By Rick Ritter

BALTIMORE (WJZ) — A youth mission group sponsored by the Archdiocese of Baltimore will return home Wednesday night after being stranded in Haiti following violent protests over fuel prices led to canceled flights.

The group of 12 was stuck in Haiti for days in the middle of violent, deadly protests that were sparked by the government’s attempt to raise fuel prices.

The group is made up of people from ages 16 to 20, along with three adults, and they were supposed to be in Haiti for just a week after taking time out of their summer to help with local children.

Dozens of fires, looting and days of pandemonium broke out in Haiti, turning parts of the country into a war zone over the weekend. The youth mission group from Baltimore found themselves in the middle of the chaos.

The group was conducting work similar to a vacation bible school, but when it was time to leave Saturday, deadly riots erupted.

Flights were then canceled, forcing several U.S. volunteers to remain in a country engulfed in turmoil, including the archdioceses.

“Had we had any sense that there was a potential for this, I think it’s safe to say the trip would not have occurred,” said Sean Caine, spokesman for the Archdiocese of Baltimore.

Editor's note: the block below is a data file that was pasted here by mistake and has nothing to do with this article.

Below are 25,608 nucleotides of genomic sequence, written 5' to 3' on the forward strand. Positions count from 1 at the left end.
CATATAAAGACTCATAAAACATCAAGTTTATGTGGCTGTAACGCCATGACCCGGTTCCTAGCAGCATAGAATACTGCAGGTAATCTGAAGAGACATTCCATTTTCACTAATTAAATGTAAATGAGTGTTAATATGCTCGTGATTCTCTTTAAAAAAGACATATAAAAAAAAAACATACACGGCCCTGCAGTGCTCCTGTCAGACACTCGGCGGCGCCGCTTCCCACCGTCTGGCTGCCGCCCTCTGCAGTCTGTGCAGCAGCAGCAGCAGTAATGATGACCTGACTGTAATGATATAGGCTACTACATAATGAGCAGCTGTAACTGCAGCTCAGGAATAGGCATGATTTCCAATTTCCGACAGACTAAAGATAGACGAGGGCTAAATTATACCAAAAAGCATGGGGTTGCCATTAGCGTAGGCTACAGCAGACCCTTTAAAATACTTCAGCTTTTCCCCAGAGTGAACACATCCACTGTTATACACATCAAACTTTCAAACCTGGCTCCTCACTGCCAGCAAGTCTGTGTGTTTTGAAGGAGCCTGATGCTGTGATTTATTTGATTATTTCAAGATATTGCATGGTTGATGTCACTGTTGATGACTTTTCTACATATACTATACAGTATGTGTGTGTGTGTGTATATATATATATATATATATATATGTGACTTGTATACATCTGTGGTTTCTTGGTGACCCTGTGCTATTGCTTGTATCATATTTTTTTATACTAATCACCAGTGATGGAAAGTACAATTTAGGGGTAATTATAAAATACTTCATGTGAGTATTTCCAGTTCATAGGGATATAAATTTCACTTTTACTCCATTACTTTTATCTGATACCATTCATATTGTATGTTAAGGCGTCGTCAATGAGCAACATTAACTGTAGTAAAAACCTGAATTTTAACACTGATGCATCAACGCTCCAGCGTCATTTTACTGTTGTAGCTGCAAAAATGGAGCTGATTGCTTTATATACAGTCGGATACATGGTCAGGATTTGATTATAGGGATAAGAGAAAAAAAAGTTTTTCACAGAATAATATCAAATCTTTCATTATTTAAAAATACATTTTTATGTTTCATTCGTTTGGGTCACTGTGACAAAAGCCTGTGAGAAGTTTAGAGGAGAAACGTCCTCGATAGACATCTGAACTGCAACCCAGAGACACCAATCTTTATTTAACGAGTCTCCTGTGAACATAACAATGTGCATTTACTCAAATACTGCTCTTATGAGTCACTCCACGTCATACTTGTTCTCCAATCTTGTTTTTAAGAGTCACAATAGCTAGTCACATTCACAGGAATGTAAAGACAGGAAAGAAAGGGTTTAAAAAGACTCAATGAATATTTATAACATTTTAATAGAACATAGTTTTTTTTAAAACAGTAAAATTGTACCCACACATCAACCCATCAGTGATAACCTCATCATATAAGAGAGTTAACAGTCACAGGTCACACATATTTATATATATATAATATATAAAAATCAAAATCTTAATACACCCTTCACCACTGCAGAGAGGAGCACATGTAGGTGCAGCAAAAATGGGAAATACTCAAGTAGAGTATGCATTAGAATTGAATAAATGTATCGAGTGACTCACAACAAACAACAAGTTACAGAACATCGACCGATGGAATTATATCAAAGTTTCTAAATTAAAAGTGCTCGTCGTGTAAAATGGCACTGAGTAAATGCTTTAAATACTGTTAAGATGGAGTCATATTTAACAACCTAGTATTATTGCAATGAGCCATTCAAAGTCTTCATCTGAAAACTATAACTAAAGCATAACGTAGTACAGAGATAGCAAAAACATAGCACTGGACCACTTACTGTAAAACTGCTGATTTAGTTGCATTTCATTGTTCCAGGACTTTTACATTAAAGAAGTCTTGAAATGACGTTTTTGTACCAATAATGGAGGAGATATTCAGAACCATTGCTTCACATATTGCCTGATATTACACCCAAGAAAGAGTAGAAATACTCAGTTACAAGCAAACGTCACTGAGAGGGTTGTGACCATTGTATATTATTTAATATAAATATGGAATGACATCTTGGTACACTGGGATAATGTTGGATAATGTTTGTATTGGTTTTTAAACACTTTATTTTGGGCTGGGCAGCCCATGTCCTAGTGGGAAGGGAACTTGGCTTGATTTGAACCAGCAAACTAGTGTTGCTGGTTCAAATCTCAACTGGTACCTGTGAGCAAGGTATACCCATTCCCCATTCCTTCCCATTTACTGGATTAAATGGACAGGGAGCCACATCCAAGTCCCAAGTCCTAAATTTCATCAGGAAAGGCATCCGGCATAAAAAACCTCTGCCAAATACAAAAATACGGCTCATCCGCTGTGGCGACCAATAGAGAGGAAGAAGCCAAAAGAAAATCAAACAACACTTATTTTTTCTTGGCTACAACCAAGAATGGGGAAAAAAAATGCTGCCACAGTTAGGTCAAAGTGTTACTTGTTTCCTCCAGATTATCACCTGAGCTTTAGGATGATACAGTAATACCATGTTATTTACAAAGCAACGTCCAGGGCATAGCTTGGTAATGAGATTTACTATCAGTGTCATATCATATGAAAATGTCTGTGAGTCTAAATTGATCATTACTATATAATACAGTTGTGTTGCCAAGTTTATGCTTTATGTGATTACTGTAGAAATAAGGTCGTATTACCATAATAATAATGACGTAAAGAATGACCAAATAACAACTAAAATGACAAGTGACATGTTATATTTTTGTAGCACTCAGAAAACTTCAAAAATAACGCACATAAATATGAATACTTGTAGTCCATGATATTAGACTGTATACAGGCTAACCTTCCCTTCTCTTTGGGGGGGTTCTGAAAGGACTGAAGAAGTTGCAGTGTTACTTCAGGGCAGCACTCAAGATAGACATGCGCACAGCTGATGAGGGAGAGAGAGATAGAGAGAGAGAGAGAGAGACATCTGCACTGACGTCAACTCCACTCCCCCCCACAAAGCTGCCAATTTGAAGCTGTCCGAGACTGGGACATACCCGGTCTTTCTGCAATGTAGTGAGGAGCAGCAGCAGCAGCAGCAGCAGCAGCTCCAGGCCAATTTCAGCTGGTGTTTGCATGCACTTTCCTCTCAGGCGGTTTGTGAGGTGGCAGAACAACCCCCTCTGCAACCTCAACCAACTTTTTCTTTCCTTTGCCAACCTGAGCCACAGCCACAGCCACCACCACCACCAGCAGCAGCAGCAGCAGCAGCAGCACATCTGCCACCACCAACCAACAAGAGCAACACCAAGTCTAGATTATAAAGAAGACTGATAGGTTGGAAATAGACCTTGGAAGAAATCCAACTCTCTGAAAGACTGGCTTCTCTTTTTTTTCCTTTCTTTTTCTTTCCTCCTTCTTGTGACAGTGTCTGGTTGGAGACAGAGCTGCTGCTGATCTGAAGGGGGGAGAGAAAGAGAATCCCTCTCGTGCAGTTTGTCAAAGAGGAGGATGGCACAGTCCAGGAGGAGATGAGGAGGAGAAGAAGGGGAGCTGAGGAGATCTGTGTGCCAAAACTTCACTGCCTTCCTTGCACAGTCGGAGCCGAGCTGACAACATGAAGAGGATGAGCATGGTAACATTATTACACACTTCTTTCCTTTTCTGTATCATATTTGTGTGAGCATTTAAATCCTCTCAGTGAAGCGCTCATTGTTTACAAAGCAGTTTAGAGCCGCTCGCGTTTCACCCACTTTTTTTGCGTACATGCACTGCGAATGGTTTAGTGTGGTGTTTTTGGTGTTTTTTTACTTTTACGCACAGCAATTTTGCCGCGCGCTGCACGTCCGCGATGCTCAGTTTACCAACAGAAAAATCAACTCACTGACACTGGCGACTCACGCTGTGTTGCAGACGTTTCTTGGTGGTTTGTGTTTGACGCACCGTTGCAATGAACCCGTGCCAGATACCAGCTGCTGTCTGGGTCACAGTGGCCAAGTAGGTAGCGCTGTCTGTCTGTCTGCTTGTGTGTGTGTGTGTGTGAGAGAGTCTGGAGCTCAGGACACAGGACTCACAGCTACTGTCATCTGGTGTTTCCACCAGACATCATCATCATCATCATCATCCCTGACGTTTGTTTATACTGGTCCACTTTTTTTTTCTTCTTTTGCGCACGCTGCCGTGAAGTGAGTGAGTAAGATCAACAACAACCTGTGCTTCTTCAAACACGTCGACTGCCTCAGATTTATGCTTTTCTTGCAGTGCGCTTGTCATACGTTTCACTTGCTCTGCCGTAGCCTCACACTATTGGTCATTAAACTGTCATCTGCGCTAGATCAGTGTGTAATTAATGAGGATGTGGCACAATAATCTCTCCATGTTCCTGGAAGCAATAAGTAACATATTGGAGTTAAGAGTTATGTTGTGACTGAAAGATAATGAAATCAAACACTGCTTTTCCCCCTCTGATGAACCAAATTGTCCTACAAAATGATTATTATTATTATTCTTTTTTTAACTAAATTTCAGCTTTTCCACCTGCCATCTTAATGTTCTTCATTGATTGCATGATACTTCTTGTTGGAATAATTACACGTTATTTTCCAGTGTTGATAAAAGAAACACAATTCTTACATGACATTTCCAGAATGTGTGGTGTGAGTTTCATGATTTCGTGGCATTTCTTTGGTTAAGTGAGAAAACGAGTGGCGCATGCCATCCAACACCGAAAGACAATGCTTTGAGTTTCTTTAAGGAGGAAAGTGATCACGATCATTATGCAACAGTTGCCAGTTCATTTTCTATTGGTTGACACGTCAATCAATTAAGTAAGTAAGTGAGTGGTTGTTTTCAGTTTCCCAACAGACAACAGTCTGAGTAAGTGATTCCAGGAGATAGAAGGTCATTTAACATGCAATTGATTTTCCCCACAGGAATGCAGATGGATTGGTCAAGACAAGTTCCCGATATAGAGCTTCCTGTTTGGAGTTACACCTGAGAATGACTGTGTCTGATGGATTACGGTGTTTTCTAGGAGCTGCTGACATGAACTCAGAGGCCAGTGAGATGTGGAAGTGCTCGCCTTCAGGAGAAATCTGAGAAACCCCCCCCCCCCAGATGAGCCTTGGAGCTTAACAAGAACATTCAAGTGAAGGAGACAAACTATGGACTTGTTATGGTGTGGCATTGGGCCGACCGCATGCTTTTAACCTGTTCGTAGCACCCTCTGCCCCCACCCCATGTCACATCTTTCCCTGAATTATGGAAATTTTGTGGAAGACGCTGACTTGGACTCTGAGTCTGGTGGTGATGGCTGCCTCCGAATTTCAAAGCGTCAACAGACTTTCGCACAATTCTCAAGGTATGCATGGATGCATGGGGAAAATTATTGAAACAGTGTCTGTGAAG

A second attempt to leave Monday was quickly brought to a halt, with roads to get to the airport blocked by burning tires.

“They were pretty much staying at the compound, which is a secure compound. They have guards there 24 hours out of the day, their own power source” Caine said. “The kids have been in good hands. The adults on the trip have done a great job of calming them, relaxing them and reassuring them they’re not in any danger.”

Now that the outrage finally settled, the group is expected to make it back on U.S. soil Wednesday night.

Despite the heart-pounding moments, it won’t deter the Archdiocese from lending a hand in the future.

“I think the work will continue. I just think we have to look at it how best to do it with the safety of those involved always first and foremost,” Caine said.

The group was expected to get to ohn F. Kennedy International Airport in New York Wednesday and then into Reagan airport later in the evening.

Even though three people were killed in the protests, the Archdiocese said no one from their group was ever in any type of immediate danger.

The Archdiocese of Baltimore said it has long had a sister relationship with an Archdiocese in Haiti, and they’ve been working together for 15 years.

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Rick Ritter


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